Visual Arts in the Elementary Classroom

Visual art encompasses various mediums like painting and digital art, serving as a means of expression and cultural reflection. Integrating visual arts into education fosters creativity, critical thinking, and cultural awareness among students through techniques like teaching basic drawing skills and guiding students in observing visual art.

What is Visual Art? 

Visual art refers to any form of art that is primarily visual in nature, encompassing a wide range of mediums, techniques, and styles. It includes various forms of creative expression that rely on visual elements and composition to convey ideas, emotions, or aesthetic experiences. Children naturally create and express in visual form as part of their development as learners.

Visual art includes traditional mediums like painting, drawing, sculpture, and printmaking, as well as newer forms such as digital art, photography, and multimedia installations. Beyond tangible artworks, visual art can also manifest in performance-based forms, such as street art, video art, and conceptual art.

Visual art plays a vital role in cultural expression and identity, reflecting the values, beliefs, and experiences of individuals and communities. It serves as a vehicle for storytelling, preserving historical narratives, and challenging societal norms. It can be a way for your students to share their stories and express their identity, too.

Visual art not only enriches our aesthetic experiences but also fosters critical thinking, creativity, and empathy. Including visual art in the classroom, allowing students to be both creators and consumers or observers can help them gain new perspectives, express themselves, and broaden their understanding of the world.

Why Visual Arts in the Classroom?

Elements and Concepts of Visual Art

Developing a basic understanding, even an introductory understanding, of the principles and elements of visual art will help prepare you for more effective visual arts instruction in your classroom. Experience with composition, line, shape, texture, and form can help you design engaging activities and coach student thinking through the creative process. Knowing these elements and principles can help you provide constructive feedback and help students refine their skills while exploring art and the world around them. Consider these vocabulary words to embed within your arts instruction.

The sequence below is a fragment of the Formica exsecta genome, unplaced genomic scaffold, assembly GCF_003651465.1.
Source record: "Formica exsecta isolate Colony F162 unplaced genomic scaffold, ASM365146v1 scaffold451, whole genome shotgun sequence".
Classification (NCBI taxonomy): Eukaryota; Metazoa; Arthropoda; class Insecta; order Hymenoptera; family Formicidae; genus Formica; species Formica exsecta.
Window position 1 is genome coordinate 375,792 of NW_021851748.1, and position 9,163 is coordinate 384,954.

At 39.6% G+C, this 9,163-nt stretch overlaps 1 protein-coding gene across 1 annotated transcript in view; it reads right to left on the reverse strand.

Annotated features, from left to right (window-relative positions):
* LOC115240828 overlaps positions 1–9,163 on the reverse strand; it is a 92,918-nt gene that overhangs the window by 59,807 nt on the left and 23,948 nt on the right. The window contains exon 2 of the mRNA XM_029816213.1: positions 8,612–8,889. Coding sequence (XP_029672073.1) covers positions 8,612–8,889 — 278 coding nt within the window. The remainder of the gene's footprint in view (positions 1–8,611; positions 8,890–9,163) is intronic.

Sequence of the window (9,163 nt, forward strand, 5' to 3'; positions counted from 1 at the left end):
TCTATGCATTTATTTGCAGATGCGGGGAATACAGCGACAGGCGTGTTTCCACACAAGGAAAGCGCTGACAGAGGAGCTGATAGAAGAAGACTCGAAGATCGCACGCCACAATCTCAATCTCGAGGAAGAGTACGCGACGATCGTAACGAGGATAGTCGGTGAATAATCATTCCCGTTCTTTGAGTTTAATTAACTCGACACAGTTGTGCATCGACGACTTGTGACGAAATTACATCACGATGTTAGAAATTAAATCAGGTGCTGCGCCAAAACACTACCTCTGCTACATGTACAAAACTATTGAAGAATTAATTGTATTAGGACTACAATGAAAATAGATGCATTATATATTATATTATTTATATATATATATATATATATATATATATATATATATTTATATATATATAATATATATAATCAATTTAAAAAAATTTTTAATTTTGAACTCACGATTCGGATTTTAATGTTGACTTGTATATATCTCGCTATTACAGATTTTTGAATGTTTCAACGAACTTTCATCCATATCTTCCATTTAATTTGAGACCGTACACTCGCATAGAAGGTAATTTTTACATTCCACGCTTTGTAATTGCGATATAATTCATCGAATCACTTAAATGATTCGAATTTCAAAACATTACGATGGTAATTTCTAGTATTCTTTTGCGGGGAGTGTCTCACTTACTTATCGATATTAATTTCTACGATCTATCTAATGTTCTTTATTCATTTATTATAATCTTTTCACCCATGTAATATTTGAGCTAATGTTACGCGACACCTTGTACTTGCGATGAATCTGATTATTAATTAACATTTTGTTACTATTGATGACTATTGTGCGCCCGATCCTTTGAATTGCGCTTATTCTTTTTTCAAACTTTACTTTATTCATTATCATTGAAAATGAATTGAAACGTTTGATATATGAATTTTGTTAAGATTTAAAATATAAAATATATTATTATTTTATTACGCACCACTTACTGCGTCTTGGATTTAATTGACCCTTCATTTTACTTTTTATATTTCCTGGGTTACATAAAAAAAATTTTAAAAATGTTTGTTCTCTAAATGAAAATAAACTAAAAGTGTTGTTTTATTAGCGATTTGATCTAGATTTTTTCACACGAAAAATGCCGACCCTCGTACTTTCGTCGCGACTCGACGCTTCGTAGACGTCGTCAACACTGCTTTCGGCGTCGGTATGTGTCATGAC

How Do I Use Visual Arts in the Classroom?

Teach Basic Drawing Skills

With only a pencil and paper, your students can participate in visual arts activities daily. Regularly practicing these skills builds visual discrimination and develops an understanding of spatial relationships and proportion. The blog below contains exercises you can share with students. They can be practiced daily to develop drawing technique, building from basic skills to more complex abilities. Embedded skills in these activities include rendering values, understanding pencil pressure in creating contrast, understanding properties of light, dark, and shadow, and identifying the effects of a light source.

Click here to read “Teaching Basic Drawing Skills.”

Use Sketchbooks With Students

Support students' use of sketchbooks or visual journals to document their learning in your classroom. Visual records can encourage and develop student creativity, individual expression, and self-reflection. They can synthesize thinking and probe new ideas. Plus, visual notetaking not only improves memory, it engages learning. Not designed to be formal or finished works of art, (although they can be), sketchbooks and visual journals emphasize and document thinking processes. The article below provides a sample of sketchbook strategies and examples from artists and teachers.

Click here to read “Sketchbooks and Visual Journals in the Classroom.”

Keep Your Own Sketchbook

Maintaining a sketchbook fosters creativity, reflection, and professional development among educators. By documenting thoughts, ideas, and inspirations, you can enhance your teaching practice and cultivate a deeper connection with your creative skills and your appreciation for the arts.

Click here to read "The Power of Keeping a Sketchbook as a Teacher."

Guide Student Thinking as They Observe Visual Art

You can use arts-based questioning strategies to guide students through different elements within various works of art and develop their thinking skills. Benefits of regularly engaging in questioning strategies and helping students consume a work of art as the observer include refining observational prowess, deeper contemplation, developing collaboration and critical thinking abilities, and interpretation skills. The richest learning occurs when you use open-ended questions that allow children to keenly observe and discuss their findings. Read about more strategies for supporting student thinking while observing visual art in the blogs below.

Click here to read “A Visual Thinking Guide: For Viewing Works of Art with Elementary Students.”

Additional Resources

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